148. The Paxton Boys: The Underground History of American Education by John Taylor Gatto from archive.org
The Paxton Boys
How the decisive collaboration in which Quaker men of wealth felt driven by circumstance to seek protection from the Established Church of England happened in the months after Braddock's army was cut to pieces on October 16,1755, is a fascinating story. The western frontier of colonial America promptly exploded, after the British defeat. Delawares and Shawnees attacked across western Pennsylvania, burning all forts except Pitt. By November they were across the mountains and the Susquehanna, and in January the whole frontier collapsed. Settlers fled, many running on until they reached Philadelphia, "almost crazy with anxiety." Scots-Irish Presbyterians on the Monongahela blamed their trouble on rich Philadelphia Quakers controlling the legislature who had prevented levies for frontier defense.
An unauthorized Presbyterian militia hastily assembled, the notorious Paxton Boys, whose columns proceeded to march on Philadelphia! I can hardly do justice here to that lively time, except to remind you that Pennsylvania to this day is divided East/West. The net upshot of Braddock's fatal hauteur was to send Scots-Irish Presbyterians on the warpath against Quakers and to drive important Quaker interests into Tory arms for protection from their fellow Pennsylvanians.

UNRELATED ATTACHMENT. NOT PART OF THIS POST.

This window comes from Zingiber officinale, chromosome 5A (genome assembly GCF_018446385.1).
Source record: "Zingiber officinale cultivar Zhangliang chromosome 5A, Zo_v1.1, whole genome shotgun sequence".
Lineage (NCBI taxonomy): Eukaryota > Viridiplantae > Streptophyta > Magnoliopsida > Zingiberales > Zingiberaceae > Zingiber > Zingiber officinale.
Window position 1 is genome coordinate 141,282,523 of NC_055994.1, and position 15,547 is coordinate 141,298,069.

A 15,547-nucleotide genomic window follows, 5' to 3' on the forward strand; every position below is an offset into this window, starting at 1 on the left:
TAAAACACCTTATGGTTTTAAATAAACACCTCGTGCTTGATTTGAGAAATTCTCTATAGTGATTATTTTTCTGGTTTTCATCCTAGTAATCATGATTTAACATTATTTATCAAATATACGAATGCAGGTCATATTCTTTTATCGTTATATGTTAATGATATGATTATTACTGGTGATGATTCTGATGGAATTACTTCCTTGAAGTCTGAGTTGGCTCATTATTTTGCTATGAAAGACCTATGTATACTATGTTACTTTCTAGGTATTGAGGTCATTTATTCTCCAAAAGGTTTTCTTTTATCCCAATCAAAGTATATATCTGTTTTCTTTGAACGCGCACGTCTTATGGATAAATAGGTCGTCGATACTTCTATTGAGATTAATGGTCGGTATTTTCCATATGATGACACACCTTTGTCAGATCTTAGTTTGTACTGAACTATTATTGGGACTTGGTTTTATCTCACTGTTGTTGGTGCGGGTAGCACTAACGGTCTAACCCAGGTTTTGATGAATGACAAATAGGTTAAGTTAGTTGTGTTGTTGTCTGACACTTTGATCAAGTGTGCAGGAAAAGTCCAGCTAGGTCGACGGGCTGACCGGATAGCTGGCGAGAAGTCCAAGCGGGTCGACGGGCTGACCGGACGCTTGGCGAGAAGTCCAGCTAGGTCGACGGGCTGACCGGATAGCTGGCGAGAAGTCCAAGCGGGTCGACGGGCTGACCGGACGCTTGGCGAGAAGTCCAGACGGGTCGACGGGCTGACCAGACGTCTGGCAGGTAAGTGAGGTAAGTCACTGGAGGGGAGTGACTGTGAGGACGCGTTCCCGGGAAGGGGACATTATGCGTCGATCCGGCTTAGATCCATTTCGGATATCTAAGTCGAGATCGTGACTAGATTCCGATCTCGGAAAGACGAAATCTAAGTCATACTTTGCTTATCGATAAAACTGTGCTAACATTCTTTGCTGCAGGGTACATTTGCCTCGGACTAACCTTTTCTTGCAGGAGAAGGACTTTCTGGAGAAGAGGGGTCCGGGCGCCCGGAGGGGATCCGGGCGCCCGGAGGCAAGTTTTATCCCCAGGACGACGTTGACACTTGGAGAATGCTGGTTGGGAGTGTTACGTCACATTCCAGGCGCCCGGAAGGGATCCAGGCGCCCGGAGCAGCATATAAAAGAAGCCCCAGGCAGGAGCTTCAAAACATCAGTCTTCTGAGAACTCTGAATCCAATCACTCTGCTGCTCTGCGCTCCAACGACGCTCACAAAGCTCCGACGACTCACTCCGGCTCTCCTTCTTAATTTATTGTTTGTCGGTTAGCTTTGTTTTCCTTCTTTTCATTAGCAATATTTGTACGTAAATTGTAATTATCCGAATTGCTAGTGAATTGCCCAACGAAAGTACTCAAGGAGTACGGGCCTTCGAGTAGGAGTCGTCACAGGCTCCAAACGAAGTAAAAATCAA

Thus at the very moment British authority and rigid class attitudes came into question for many Americans, conservative Quakers, conspicuously wealthy and in control of the mainstream press, became its quiet proponents. "I could wish," said Thomas Wharton (for whose Quaker family the business school is named at Penn), "to see that Religion [Anglicanism] bear the Reins of Government throughout the Continent." In the exact decade when Americans were growing most fearful of the rise of an American civil episcopate, these Friends "cheered the news of the growth of Anglicanism," according to Jack Marietta, the Quaker historian. So the dormant seeds for a delayed Anglican revival were buried in Pennsylvania/New Jersey/Delaware soil right from our national beginnings. And Philadelphia
Soldiers For Their Class